I threw my cigarette on the ground and stepped on it before venturing towards the fountain. Once there, I lit another cigarette and tried to act natural.
Suddenly I realized that someone was standing beside me.
Through the corner of my eye I could only see that the person was a whole head smaller than me and wore a coat and hat. Then I heard a woman's voice.
“Here is a scarf. Take it. Hide the weapon you are carrying in it and pass it to me.”
“What makes you think...” I began.
“What makes you think we are stupid?” she answered.
Reluctantly I took the scarf. Wrapping the gun was harder than it seemed without alerting anyone around us. I managed and gave it to her with shaking hands.
“Where is Alice?” I whispered.
“Follow me,” she said.
Then she turned and walked towards Coventry Street. I could hear the sound of her heels and I couldn't figure out how on earth she managed to walk up to me without me noticing.
I followed her at a distance but when she got to the beginning of the street she stopped a waved me closer. I walked up to her and she continued to walk until we came to Café de Paris. We walked through the doors and she spoke a few words with the man receiving us. What it was I could not tell.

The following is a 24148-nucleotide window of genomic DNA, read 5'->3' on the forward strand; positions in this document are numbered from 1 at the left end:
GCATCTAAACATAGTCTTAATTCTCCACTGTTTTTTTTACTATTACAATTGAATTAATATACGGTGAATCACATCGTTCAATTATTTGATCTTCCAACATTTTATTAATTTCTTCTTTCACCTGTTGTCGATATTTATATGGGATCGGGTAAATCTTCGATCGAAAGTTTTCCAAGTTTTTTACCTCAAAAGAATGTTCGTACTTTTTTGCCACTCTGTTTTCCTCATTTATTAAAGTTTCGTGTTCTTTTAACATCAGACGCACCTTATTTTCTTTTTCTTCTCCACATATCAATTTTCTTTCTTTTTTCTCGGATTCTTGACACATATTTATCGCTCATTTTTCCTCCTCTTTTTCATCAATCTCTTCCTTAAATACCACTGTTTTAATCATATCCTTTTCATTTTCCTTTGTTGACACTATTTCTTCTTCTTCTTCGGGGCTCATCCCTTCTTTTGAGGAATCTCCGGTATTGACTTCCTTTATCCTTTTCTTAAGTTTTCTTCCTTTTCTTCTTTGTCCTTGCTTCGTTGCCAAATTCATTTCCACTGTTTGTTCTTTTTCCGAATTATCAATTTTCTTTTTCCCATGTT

He however showed us inside and took us to a table in the corner. On the stage a dance number was being performed.
The woman in front of me removed her hat and coat. She was very well dressed in a black silk dress and long gloves. Her hair was dark brown and curled in large soft ringlets. Her eyes were the brightest green I've ever seen and her face soft. She wore a dark red lipstick and her eyes were dramatically enhanced with dark makeup. She took a cigarette out of her purse.
“Got any light?” she said smilingly.
I lit her cigarette reluctantly while studying her facial expression.
“You can tell Mr. Lacey that he needs to let her go immediately. She has nothing whatsoever to do with this!”
The woman slowly exhaled smoke and looked at me like she was bored.
“Mr. Wakefield. I am only going to ask you once. What is your connection with Celio Lacey?”
“Who?” I replied.
“Mr. Wakefield. This is not a joking matter,” she said.
“Aren't you here about Andre? I don't know any Celio!”
“Why would I be here about Andre? Mr. Wakefield, I am warning you. The people I represent are not afraid to harm the girl if you do not come clean. What is you connection with Celio Lacey?”
“So you're not sent by William Lacey?” I asked.
“I don't understand this at all, Miss. I don't work for any Lacey. In fact I suspect that they are all out to kill me.”
“Well, that is surely an interesting turn. Tell me,” said the woman.
“How do I know I can thrust you? You took Alice!”
“You can't. But if you wish to see Alice again you will tell me the truth.”
I didn't know what to do but I figured I had nothing to lose. I told her about my case – for Alice's sake. Every little detail for every time I started to lie or avoid a subject the stared at me in the most unnerving manner as if she could see right through me.
“Alright, Mr. Wakefield. I will believe you. You have been most helpful.”
She got up to leave, but I grabbed her arm.
“Where's Alice? You promised me Alice!”
“Be careful Mr. Wakefield. Unless you want to lose the arm I suggest you remove it.”